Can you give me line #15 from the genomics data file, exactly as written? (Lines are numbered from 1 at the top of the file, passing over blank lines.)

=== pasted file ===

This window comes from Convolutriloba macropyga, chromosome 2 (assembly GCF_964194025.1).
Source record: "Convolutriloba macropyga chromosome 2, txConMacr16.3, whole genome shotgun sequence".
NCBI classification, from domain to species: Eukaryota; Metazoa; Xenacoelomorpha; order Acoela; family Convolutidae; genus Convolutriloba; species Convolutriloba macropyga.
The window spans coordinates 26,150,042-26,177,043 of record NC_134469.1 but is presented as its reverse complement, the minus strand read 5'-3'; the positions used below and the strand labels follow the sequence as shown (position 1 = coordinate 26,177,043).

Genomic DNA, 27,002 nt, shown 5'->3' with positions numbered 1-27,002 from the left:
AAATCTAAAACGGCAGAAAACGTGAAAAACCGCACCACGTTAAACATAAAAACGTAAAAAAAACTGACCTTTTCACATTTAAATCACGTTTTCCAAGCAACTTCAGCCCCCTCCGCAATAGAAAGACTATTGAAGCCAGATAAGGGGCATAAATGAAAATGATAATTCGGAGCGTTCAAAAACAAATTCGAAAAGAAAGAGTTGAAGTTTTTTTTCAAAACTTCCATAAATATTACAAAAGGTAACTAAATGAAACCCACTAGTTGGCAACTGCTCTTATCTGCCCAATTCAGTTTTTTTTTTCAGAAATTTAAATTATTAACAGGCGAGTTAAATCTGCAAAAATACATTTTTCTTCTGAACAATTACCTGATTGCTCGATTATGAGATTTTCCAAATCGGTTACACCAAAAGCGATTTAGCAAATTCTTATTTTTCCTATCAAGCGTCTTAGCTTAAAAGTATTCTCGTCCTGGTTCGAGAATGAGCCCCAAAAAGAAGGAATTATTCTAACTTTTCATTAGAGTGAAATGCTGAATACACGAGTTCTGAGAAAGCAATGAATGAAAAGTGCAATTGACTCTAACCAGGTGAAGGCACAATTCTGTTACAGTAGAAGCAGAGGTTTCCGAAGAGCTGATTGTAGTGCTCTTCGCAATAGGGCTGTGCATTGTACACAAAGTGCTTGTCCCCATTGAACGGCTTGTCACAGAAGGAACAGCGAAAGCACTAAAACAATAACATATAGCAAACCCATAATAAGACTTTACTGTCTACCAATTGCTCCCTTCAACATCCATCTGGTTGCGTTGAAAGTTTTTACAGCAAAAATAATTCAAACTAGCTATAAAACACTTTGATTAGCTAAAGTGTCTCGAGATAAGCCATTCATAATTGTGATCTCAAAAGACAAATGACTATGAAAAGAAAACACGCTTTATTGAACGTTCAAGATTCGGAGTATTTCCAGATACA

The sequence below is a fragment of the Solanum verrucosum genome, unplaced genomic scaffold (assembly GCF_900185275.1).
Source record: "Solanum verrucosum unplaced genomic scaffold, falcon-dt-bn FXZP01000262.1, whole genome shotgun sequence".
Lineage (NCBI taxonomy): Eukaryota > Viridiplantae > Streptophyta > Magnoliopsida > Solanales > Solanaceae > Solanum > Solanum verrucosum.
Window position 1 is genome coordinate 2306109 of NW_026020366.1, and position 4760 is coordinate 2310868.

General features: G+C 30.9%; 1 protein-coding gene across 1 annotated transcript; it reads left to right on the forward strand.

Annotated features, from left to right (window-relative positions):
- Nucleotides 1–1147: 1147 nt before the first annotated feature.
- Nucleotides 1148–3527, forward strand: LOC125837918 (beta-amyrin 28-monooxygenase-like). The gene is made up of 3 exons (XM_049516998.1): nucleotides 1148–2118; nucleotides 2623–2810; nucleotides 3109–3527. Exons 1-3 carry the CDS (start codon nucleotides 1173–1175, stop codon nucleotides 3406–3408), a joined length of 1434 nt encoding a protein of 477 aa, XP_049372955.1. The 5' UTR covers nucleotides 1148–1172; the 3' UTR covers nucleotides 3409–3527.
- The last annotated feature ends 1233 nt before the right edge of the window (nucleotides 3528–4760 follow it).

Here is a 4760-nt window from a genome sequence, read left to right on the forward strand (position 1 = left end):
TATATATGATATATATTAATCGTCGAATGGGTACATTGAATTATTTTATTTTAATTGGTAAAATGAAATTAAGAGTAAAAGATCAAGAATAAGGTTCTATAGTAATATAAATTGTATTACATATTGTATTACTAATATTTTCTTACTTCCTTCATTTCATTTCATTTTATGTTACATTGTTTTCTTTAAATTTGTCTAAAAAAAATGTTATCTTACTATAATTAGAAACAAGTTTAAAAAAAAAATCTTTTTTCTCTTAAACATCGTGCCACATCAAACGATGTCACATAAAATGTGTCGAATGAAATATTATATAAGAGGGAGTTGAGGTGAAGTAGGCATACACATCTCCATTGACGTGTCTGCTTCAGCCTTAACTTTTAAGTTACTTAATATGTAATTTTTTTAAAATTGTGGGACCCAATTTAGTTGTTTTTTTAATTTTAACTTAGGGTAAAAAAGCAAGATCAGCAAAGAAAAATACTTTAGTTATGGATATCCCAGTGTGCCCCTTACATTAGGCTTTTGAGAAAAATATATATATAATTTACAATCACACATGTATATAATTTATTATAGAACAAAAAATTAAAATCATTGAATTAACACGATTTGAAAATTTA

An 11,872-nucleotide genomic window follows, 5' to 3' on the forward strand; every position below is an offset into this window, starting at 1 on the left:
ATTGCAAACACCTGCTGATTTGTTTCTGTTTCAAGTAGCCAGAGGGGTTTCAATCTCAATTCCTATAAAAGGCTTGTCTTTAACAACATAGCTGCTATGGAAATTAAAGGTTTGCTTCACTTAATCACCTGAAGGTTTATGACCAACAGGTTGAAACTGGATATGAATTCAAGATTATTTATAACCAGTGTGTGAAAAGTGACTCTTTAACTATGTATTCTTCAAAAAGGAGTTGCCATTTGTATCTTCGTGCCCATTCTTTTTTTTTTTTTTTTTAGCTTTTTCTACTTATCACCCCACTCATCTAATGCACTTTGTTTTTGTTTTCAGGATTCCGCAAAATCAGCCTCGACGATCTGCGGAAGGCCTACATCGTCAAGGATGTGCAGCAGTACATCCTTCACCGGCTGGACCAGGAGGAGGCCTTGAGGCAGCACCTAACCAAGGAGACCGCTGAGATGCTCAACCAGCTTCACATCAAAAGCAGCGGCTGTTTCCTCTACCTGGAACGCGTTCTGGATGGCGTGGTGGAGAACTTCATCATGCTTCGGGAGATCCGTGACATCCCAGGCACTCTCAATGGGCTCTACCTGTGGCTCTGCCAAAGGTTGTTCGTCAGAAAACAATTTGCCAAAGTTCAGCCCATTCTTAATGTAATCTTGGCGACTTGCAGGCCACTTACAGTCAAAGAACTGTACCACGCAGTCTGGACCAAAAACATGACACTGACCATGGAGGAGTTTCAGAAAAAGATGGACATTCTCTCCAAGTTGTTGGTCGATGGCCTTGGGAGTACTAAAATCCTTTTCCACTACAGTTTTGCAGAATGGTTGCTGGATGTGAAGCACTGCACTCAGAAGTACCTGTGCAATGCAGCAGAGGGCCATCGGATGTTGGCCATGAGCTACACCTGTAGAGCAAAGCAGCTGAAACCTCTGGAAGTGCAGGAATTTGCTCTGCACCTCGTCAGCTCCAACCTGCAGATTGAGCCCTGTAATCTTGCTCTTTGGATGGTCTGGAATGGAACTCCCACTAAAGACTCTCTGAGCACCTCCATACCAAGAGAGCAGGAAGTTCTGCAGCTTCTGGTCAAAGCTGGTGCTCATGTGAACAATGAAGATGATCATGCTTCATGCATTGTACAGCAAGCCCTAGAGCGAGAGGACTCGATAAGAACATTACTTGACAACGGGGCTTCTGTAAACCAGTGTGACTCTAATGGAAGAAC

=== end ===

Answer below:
- The last annotated feature ends 1233 nt before the right edge of the window (nucleotides 3528–4760 follow it).